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All Roads Lead to Digital Grids

ENTSO-E ‘Innovative and digital solutions’ panel zeroed in on the future of energy.
Haitze Siemers from DG ENER, Jukka Ruusunen from Fingrid and Tooraj Jamasb from Copenhagen School of Energy Infrastructure.

Laurent Schmitt, Secretary-General of ENTSO-E, is the moderator for the panel. A self-confessed “Smart Grid evangelist,” he believes that the digital revolution will transform the TSOs and their operations. Schmitt says that such new tools as blockchain, AI and Big Data will assist TSOs to meet their objectives now and in the future.

“The digital layer is crucial in facilitating the change to come,” he says, adding that the emerging “system of systems” can’t be created without digitalization.

Thanks to new digital tools, TSOs’ operations can grow and become more flexible as well as more manageable. The challenge here is the complexity of the system:

“We must size up the risks properly and put in place the right regulatory mechanisms in order to make this work.”

Another concern is cyber security: “We have to recognize the risks and defend against them,” he says.

Siemers: Investments needed

Haitze Siemers, Head of New energy technologies, innovation and clean coal Unit, DG ENER, points out that energy research & innovation investments are low in Europe in comparison to the US and Japan, for instance.

“We need more investments in order to get to 2040 and 2050 targets,” says Siemers.

Energy transition is not about any single technology; it’s about the “bits and pieces” that make up the system. Also, acceptance of the system on all levels is crucial:

“If we can’t get the acceptance, the required transition simply won’t happen.”

Furthermore, storage and sector couplings need to be integrated into the grid in a way that works. The entry into the world of IoT, for consumers, is still missing in action (for the most part), but Siemers is confident that we are getting closer.

Jamasb: Pick your battles  

Tooraj Jamasb, CBS Endowed Professor of Energy Economics and Director for Copenhagen School of Energy Infrastructure, feels that public acceptance of major renewable energy projects – as well as related infrastructure requirements – pose major challenges for the TSOs in the future. The sector needs to consider very carefully what technologies to invest in and what type of functionalities and performance is required in the years to come, he says.

With regards to digitalization in energy infrastructure, Jamasb expects to see various new products and services for the consumers. New business models and social willingness to accept these technologies will be needed, too, but how it all comes together remains to be seen.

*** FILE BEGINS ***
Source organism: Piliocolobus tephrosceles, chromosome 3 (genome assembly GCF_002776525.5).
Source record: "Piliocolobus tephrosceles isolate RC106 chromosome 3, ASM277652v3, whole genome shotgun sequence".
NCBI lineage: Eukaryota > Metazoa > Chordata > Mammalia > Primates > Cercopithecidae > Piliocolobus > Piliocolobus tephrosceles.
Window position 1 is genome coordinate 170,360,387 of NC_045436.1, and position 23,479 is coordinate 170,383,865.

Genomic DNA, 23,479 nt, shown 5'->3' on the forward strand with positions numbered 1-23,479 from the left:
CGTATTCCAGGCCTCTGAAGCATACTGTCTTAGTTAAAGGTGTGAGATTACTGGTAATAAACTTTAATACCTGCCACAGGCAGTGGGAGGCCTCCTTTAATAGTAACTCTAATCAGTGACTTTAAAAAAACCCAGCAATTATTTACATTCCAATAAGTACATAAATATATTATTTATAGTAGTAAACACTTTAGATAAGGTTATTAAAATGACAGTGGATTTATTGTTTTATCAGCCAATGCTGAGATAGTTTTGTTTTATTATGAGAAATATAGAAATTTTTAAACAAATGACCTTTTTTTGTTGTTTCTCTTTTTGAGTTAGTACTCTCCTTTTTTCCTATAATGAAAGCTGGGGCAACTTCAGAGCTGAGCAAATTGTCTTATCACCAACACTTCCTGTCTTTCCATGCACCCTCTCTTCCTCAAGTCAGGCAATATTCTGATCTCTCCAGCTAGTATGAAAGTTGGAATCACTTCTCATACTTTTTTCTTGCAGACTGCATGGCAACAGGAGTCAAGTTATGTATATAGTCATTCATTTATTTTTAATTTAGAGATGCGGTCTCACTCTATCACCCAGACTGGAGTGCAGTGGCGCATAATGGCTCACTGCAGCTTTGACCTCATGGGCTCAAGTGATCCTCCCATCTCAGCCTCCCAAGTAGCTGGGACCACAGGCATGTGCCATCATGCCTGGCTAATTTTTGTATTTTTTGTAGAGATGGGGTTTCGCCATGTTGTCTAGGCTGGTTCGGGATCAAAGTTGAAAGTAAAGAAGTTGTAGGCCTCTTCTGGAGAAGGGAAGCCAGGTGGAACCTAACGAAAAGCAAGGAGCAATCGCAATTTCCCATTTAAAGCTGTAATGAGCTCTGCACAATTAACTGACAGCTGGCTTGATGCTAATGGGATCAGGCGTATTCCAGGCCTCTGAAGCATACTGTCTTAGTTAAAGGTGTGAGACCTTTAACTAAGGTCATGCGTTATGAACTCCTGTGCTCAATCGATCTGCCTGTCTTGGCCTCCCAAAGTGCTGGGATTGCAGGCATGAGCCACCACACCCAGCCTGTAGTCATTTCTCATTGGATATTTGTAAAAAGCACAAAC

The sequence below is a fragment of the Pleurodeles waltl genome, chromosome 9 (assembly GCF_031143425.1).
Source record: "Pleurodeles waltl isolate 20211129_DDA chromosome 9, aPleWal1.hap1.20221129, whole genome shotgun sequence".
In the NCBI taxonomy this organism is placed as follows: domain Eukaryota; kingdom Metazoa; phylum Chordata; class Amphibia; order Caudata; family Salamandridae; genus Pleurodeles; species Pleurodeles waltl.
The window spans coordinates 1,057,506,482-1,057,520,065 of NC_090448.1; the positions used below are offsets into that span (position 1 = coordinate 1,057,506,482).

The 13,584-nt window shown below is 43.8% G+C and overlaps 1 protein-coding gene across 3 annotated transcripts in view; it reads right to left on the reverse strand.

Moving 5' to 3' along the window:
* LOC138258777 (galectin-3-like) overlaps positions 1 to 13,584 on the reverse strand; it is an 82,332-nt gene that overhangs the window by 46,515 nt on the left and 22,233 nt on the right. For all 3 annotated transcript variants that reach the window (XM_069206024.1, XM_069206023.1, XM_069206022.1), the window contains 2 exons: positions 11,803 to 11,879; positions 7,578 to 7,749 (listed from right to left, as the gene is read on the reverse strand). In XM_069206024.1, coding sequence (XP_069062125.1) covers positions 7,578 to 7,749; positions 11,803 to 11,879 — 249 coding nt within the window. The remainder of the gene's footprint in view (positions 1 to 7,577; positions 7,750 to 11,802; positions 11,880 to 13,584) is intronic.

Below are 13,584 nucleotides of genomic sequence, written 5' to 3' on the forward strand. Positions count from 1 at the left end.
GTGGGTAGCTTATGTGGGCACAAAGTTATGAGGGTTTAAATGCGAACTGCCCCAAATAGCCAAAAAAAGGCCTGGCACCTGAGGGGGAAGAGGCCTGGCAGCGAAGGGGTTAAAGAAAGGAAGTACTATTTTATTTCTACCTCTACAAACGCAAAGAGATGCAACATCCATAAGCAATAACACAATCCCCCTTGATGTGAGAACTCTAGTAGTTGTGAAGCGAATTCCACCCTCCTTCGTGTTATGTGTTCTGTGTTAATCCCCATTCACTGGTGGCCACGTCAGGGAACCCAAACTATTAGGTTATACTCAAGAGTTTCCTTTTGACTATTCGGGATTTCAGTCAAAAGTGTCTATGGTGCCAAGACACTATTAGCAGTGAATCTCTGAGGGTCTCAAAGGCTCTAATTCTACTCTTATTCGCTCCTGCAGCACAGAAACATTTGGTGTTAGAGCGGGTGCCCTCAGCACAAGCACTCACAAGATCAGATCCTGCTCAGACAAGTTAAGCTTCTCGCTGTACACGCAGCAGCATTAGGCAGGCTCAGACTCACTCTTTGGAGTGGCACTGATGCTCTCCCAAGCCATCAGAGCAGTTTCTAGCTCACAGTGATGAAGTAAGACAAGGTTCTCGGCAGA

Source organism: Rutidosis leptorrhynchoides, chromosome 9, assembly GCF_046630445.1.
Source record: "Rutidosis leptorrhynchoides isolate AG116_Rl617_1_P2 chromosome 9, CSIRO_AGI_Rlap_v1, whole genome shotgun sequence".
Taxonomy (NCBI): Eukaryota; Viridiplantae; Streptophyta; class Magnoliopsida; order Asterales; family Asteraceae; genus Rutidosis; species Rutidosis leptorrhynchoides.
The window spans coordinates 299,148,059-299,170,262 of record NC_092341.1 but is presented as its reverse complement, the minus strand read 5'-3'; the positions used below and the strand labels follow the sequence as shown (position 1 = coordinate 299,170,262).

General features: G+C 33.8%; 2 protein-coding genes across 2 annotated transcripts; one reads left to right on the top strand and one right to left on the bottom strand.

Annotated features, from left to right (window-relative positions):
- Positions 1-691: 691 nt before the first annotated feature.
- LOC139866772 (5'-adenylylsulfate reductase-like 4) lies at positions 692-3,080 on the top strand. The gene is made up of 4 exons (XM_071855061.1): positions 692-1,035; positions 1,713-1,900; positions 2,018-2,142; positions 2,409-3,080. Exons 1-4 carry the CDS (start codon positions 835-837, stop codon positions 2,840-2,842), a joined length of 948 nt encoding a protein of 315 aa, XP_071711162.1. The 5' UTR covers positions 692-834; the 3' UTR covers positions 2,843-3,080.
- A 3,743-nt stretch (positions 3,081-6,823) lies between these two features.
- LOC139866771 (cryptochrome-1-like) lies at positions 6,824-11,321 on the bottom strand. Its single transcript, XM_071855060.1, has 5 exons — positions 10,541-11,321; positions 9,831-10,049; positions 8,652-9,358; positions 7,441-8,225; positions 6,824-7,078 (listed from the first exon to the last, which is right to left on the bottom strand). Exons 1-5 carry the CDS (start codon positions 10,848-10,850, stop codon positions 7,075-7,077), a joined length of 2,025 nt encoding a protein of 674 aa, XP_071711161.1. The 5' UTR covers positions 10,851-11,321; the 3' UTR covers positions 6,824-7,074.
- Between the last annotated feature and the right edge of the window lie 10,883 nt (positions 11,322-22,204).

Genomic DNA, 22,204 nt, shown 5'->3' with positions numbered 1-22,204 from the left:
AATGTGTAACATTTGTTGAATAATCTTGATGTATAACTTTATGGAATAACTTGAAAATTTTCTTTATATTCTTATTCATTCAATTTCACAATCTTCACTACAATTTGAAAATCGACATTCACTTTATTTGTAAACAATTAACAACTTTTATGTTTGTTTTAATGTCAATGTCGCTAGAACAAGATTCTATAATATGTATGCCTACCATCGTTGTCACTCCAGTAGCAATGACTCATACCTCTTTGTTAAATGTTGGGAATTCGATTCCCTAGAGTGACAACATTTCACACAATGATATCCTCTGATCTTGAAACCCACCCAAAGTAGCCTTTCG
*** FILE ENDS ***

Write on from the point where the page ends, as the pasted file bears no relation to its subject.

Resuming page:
In Jamasb’s mind, we are far from achieving true Smart Grid systems in Europe.

“Europe is still a very diverse system with large variations in economic development. Many countries may find other priorities as being more pressing and in need of attention than promoting smart grids,” he says, adding that other countries, however, will certainly aim higher and achieve more.

Ruusunen: Future is here already

Jukka Ruusunen, CEO of Fingrid, believes that the Smart Grids of the future are already here – at least to extent.

“The new European electricity system is taking shape and it will feature, for instance, unprecedented automatic guidance systems.”

For a TSO such as Fingrid, making sure that the operational level remains solid at all times is the key priority. Information technology and its various solutions are already helping to safeguard the integrity of the grid in various ways, Ruusunen says.

With the rise of next-gen IT systems, flow of electricity will be smarter and more sustainable – and, ultimately, felt in the households all over Europe, too.

“We’re solving more and more problems using data and IT,” he says.

Quotes on digital innovations

“It’s all about integrating renewables (into the energy system) faster. This means, for example, bringing offshore renewables to land more effectively.”

Chris Peeters, CEO of Elia Group


“We need to see the system as a whole; we need new solutions for surplus of wind and solar. Future grid will be hybrid.”

Hakon Borgen, ENTSO-E Research, Development & Innovation Committee Chair


“We’ve already picked a lot of the low hanging fruit, so the challenge ahead is substantial. We need to build a lot of renewables generation – and, actually, in this regard the industry gets an A+.”

Michael Walsh, Managing Director – Europe, SmartWires


“We are in the process of doubling the amount of renewables and presently engage in deeply digitalizing the consumer.”

Jean-Michel Glachant, Director, Florence School of Regulation


How does technology shape the grid? – A perspective

Claudio Facchin, President, Power Grids business, ABB, said that as renewables have become mainstream, Europe has the opportunity to lead this development.

“A resurgent ‘Green Wave’ is transforming Europe’s energy system and the change is coming bottom up. Global trends and technology are driving the evolution of the grid.”

From the technology point of view, Facchin noted that technology can do more than what is presently the case. The grid, for instance, is becoming increasingly interconnected.

“More and more, interconnections and storage are complimentary.”

Faster decision-making

The fast-changing digital world requires dynamic business operations. Faster decisions and real time action call for visibility of assets across the business, he said.

“For example, cyber security is important, but we must still invest in digitalization.”

Collaboration across all stakeholders will be a key success factor in addressing the growing demand for electricity with minimum environmental impact.

“We require more interaction in early phases of development and, also, we need to go to the regulators with our findings.”


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